I squeezed in a visit to the British Library to see the Buddhism exhibition there. Most of the exhibits were brilliantly, brightly coloured 19th century picture books showing the events in the life of the historical Buddah. There were also much older scrolls, wood panels and palm leaves inscribed with delicate texts and images. Once more, it was hard not to be impressed but, for me, the exhibition lacked a theme and was little more than the sum of its parts.

A Scroll Depicting Mahakala (A Protector Deity) And Tales From The Historical Buddha's Life In Folding Books

A 16th Century Tibetan Scroll Depicting Mahakala (A Protector Deity) And Tales From The Historical Buddha’s Life In 19th Century Folding Books

Nepalese Buddhist Palm Leaf Texts (17th and 12th Century)

Nepalese Buddhist Palm Leaf Texts (17th and 12th Century)

The fourth (and, in my view, best) exhibition I saw was that of a recent body of work by Anselm Keifer at White Cube Gallery in Bermondsey.  Anselm had been featured the day before I visited in the Guardian newspaper and the exhibition had been recommended by a friend.  I had not heard of Anselm previously and I went with no great expectations.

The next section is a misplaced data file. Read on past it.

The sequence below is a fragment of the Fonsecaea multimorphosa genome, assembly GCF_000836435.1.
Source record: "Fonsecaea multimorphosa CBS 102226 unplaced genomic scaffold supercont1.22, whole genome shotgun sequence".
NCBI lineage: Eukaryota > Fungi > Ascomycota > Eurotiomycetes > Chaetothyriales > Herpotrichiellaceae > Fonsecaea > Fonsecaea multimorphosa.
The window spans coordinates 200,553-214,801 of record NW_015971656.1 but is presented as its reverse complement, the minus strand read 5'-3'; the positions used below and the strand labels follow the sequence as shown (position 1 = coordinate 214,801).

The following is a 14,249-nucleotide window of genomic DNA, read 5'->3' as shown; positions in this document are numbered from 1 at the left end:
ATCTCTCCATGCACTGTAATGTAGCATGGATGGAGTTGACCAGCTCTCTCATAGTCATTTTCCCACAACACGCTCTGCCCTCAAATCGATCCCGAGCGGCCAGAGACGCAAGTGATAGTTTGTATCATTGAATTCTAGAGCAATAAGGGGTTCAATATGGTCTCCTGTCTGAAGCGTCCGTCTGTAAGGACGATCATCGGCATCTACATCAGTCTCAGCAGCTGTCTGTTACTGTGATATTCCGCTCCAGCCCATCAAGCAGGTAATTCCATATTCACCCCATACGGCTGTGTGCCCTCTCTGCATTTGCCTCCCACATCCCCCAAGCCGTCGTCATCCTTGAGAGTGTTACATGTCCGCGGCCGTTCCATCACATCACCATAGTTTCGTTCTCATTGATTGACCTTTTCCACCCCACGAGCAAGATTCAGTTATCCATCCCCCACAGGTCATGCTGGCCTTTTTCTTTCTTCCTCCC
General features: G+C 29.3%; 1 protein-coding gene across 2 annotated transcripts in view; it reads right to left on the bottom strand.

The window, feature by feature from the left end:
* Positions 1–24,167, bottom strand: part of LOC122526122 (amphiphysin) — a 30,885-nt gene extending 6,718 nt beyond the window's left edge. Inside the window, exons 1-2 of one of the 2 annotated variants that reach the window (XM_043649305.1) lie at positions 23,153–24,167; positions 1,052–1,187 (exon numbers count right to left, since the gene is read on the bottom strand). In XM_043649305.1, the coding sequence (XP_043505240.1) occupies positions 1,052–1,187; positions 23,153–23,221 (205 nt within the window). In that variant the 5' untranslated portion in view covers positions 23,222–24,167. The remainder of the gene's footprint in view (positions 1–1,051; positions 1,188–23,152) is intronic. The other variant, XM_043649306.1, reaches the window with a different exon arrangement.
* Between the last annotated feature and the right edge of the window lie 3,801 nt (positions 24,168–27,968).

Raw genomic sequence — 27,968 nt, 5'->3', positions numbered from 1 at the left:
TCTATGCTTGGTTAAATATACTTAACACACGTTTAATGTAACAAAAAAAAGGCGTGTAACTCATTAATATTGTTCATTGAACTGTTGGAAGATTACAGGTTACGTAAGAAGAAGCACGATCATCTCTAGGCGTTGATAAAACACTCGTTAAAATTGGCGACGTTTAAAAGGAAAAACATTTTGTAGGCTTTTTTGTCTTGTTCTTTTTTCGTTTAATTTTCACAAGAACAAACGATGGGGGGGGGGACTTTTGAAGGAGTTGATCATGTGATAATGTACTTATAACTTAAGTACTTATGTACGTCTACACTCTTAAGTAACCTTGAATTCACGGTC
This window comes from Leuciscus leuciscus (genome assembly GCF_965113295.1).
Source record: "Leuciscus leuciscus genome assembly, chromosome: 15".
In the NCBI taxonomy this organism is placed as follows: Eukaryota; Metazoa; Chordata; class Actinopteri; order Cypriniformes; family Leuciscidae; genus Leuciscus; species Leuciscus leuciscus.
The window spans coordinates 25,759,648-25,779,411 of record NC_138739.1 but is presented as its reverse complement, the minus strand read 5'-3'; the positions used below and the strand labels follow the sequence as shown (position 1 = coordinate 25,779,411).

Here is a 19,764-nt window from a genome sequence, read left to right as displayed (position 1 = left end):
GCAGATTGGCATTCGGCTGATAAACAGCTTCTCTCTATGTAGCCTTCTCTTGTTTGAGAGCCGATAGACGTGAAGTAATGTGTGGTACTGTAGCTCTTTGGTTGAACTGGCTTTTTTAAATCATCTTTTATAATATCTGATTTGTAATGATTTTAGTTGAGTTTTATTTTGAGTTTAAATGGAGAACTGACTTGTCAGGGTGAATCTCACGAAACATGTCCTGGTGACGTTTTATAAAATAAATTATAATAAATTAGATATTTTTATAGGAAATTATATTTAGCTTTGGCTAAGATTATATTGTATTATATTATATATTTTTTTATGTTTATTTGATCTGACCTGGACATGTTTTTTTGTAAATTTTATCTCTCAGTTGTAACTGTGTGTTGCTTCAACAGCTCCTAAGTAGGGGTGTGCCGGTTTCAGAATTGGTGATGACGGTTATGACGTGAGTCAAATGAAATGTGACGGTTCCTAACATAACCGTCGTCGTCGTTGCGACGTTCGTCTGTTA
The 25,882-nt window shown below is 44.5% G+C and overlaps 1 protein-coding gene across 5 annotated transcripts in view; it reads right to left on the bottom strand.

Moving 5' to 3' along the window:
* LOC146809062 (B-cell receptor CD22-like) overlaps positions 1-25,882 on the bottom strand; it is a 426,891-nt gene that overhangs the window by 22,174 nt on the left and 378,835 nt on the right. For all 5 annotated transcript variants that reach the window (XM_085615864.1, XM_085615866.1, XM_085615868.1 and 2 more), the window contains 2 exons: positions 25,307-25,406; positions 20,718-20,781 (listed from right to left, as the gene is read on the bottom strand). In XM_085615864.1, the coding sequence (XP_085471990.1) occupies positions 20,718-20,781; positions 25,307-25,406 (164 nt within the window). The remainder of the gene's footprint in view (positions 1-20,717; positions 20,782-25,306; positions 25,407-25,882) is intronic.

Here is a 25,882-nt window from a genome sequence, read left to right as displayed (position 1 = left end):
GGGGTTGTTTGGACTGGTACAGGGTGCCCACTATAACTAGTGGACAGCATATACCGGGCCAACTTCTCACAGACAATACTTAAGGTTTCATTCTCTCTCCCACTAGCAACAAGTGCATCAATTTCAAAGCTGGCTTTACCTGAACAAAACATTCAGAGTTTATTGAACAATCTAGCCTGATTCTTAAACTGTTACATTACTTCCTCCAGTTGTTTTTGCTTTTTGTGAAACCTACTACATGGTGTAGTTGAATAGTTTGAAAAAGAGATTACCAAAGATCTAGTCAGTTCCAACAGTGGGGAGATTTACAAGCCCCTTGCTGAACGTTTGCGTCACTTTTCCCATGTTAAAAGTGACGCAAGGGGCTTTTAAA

As soon as I entered the gallery I was blown away by the rhythm and enormity of the work in the central hall and then, as I moved into the adjoining rooms, by the scale of the paintings, their depth and the overall sense of brooding dystopia.  The paintings worked from a distance and right up close and I was fascinated even though I didn’t really understand what I was seeing.

Superstrings, Runes, The Norns, Gordian Knot By Anselm Keifer

Superstrings, Runes, The Norns, Gordian Knot By Anselm Keifer (Here Showing Just Part Of A 30 Vitrine Installation)

The White Cube is a tremendous, huge space; it needed to be to accommodate the work.  The exhibition is on until 26 January next year and I would like to go again (unlike the other exhibitions I saw, its free!).

The White Cube Gallery With Anselm Keifer Paintings

The White Cube Gallery With Anselm Keifer Paintings

Anselm Keifer At White Cube

The Gordian Knot By Anselm Keifer At White Cube (With A Real Axe And Real Blackened Branches)

Superstrings By Anselm Kiefer At White Cube Gallery

Superstrings By Anselm Kiefer At White Cube Gallery

I’m planning one more visit to London before Christmas.  I’m looking forward to another round of exhibitions, breakfasts and meeting up with one or more of our sons.